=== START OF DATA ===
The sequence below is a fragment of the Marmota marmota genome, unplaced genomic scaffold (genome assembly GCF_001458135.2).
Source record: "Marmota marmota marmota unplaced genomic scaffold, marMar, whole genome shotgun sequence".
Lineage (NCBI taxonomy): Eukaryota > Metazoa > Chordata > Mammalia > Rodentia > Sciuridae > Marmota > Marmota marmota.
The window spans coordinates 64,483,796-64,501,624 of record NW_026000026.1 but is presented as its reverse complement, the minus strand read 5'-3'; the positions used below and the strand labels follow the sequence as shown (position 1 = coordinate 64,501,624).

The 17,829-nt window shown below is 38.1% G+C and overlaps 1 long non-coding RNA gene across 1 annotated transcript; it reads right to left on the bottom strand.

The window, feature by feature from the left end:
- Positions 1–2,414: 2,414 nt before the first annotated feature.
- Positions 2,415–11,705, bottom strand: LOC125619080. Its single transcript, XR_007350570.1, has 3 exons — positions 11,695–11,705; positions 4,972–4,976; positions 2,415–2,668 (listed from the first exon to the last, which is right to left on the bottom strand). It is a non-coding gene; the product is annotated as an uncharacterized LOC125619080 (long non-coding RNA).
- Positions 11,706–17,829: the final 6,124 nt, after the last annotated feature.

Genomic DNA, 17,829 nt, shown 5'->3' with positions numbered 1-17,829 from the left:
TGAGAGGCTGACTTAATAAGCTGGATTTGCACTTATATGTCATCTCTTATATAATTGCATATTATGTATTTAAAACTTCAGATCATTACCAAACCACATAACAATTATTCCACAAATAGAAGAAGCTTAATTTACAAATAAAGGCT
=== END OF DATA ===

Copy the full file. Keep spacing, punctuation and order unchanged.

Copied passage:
The sequence below is a fragment of the Marmota marmota genome, unplaced genomic scaffold (genome assembly GCF_001458135.2).
Source record: "Marmota marmota marmota unplaced genomic scaffold, marMar, whole genome shotgun sequence".
Lineage (NCBI taxonomy): Eukaryota > Metazoa > Chordata > Mammalia > Rodentia > Sciuridae > Marmota > Marmota marmota.
The window spans coordinates 64,483,796-64,501,624 of record NW_026000026.1 but is presented as its reverse complement, the minus strand read 5'-3'; the positions used below and the strand labels follow the sequence as shown (position 1 = coordinate 64,501,624).

The 17,829-nt window shown below is 38.1% G+C and overlaps 1 long non-coding RNA gene across 1 annotated transcript; it reads right to left on the bottom strand.

The window, feature by feature from the left end:
- Positions 1–2,414: 2,414 nt before the first annotated feature.
- Positions 2,415–11,705, bottom strand: LOC125619080. Its single transcript, XR_007350570.1, has 3 exons — positions 11,695–11,705; positions 4,972–4,976; positions 2,415–2,668 (listed from the first exon to the last, which is right to left on the bottom strand). It is a non-coding gene; the product is annotated as an uncharacterized LOC125619080 (long non-coding RNA).
- Positions 11,706–17,829: the final 6,124 nt, after the last annotated feature.

Genomic DNA, 17,829 nt, shown 5'->3' with positions numbered 1-17,829 from the left:
TGAGAGGCTGACTTAATAAGCTGGATTTGCACTTATATGTCATCTCTTATATAATTGCATATTATGTATTTAAAACTTCAGATCATTACCAAACCACATAACAATTATTCCACAAATAGAAGAAGCTTAATTTACAAATAAAGGCT